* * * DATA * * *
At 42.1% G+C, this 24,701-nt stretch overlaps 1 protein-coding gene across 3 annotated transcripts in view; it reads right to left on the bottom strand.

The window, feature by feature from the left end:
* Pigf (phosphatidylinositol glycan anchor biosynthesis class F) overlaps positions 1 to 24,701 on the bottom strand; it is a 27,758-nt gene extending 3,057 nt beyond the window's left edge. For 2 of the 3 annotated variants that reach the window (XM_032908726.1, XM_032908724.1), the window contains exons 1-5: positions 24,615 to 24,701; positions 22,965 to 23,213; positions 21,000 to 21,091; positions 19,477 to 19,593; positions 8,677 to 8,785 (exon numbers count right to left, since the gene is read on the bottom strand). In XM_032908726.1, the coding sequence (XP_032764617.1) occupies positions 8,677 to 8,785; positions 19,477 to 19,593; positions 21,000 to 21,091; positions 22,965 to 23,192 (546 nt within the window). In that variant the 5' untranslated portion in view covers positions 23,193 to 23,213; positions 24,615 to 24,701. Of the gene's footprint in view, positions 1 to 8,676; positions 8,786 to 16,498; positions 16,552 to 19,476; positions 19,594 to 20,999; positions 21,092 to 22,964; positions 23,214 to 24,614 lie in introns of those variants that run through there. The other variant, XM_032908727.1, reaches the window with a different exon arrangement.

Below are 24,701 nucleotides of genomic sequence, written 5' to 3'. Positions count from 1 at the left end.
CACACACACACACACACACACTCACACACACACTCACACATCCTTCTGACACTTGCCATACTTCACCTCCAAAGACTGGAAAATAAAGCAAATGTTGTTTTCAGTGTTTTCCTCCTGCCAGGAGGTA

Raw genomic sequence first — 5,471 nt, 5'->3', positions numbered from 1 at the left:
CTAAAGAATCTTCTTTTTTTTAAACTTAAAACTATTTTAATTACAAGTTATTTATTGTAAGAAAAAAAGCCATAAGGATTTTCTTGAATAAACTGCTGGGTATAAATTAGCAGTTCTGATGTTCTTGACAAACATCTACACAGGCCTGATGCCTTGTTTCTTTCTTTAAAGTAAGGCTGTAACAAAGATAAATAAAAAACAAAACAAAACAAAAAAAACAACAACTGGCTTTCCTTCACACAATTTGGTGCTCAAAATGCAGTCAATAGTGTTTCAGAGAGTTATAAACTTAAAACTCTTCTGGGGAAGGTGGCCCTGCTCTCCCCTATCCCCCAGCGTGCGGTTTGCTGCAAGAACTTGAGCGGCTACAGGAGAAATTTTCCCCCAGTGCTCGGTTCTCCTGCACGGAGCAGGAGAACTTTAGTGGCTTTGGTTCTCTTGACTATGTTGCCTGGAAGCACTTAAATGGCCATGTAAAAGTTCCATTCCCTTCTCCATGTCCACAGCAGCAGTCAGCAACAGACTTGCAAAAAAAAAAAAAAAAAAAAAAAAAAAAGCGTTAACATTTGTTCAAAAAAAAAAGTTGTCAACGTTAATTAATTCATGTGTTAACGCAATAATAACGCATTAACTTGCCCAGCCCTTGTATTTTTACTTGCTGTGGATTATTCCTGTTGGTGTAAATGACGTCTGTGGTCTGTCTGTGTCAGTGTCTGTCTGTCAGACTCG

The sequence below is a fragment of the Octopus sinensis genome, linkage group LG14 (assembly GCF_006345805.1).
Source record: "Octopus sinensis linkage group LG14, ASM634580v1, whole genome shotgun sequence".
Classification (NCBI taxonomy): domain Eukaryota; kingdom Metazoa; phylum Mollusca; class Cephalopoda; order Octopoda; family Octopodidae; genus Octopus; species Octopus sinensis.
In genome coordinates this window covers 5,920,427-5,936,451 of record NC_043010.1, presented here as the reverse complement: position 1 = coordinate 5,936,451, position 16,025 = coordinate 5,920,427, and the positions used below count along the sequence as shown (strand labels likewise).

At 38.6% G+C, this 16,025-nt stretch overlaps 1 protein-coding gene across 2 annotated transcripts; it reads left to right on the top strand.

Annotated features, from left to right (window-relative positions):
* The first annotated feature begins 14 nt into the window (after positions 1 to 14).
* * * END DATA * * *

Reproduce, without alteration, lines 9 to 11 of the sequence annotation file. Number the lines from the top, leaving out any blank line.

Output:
Source record: "Octopus sinensis linkage group LG14, ASM634580v1, whole genome shotgun sequence".
Classification (NCBI taxonomy): domain Eukaryota; kingdom Metazoa; phylum Mollusca; class Cephalopoda; order Octopoda; family Octopodidae; genus Octopus; species Octopus sinensis.
In genome coordinates this window covers 5,920,427-5,936,451 of record NC_043010.1, presented here as the reverse complement: position 1 = coordinate 5,936,451, position 16,025 = coordinate 5,920,427, and the positions used below count along the sequence as shown (strand labels likewise).